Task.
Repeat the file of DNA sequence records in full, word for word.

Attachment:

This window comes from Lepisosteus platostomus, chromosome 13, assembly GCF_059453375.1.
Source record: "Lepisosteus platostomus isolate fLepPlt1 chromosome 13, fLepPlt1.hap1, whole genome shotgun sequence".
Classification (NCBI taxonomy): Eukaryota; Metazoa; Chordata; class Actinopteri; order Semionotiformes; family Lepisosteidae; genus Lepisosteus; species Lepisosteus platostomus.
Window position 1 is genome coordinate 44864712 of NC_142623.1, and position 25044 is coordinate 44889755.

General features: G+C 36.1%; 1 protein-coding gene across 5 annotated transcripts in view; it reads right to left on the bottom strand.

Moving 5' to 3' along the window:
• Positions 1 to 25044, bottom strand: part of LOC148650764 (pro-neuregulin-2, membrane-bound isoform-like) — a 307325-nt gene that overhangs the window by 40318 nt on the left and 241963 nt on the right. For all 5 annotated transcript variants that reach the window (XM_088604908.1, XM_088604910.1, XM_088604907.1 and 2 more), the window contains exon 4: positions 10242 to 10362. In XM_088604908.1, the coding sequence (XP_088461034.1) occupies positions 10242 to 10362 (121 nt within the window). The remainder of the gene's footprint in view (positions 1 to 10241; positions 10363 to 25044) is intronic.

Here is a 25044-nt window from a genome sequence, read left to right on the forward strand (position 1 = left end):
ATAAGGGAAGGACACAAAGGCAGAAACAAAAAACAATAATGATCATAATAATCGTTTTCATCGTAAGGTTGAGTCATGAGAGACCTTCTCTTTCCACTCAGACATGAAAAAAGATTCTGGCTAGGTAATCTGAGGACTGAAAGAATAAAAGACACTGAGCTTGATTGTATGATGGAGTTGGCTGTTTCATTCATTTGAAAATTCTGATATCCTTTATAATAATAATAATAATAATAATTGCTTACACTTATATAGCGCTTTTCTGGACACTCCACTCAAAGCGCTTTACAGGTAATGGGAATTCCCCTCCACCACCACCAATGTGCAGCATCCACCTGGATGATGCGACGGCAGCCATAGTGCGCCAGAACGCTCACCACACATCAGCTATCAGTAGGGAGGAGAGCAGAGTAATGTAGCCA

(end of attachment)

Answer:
This window comes from Lepisosteus platostomus, chromosome 13, assembly GCF_059453375.1.
Source record: "Lepisosteus platostomus isolate fLepPlt1 chromosome 13, fLepPlt1.hap1, whole genome shotgun sequence".
Classification (NCBI taxonomy): Eukaryota; Metazoa; Chordata; class Actinopteri; order Semionotiformes; family Lepisosteidae; genus Lepisosteus; species Lepisosteus platostomus.
Window position 1 is genome coordinate 44864712 of NC_142623.1, and position 25044 is coordinate 44889755.

General features: G+C 36.1%; 1 protein-coding gene across 5 annotated transcripts in view; it reads right to left on the bottom strand.

Moving 5' to 3' along the window:
• Positions 1 to 25044, bottom strand: part of LOC148650764 (pro-neuregulin-2, membrane-bound isoform-like) — a 307325-nt gene that overhangs the window by 40318 nt on the left and 241963 nt on the right. For all 5 annotated transcript variants that reach the window (XM_088604908.1, XM_088604910.1, XM_088604907.1 and 2 more), the window contains exon 4: positions 10242 to 10362. In XM_088604908.1, the coding sequence (XP_088461034.1) occupies positions 10242 to 10362 (121 nt within the window). The remainder of the gene's footprint in view (positions 1 to 10241; positions 10363 to 25044) is intronic.

Here is a 25044-nt window from a genome sequence, read left to right on the forward strand (position 1 = left end):
ATAAGGGAAGGACACAAAGGCAGAAACAAAAAACAATAATGATCATAATAATCGTTTTCATCGTAAGGTTGAGTCATGAGAGACCTTCTCTTTCCACTCAGACATGAAAAAAGATTCTGGCTAGGTAATCTGAGGACTGAAAGAATAAAAGACACTGAGCTTGATTGTATGATGGAGTTGGCTGTTTCATTCATTTGAAAATTCTGATATCCTTTATAATAATAATAATAATAATAATTGCTTACACTTATATAGCGCTTTTCTGGACACTCCACTCAAAGCGCTTTACAGGTAATGGGAATTCCCCTCCACCACCACCAATGTGCAGCATCCACCTGGATGATGCGACGGCAGCCATAGTGCGCCAGAACGCTCACCACACATCAGCTATCAGTAGGGAGGAGAGCAGAGTAATGTAGCCA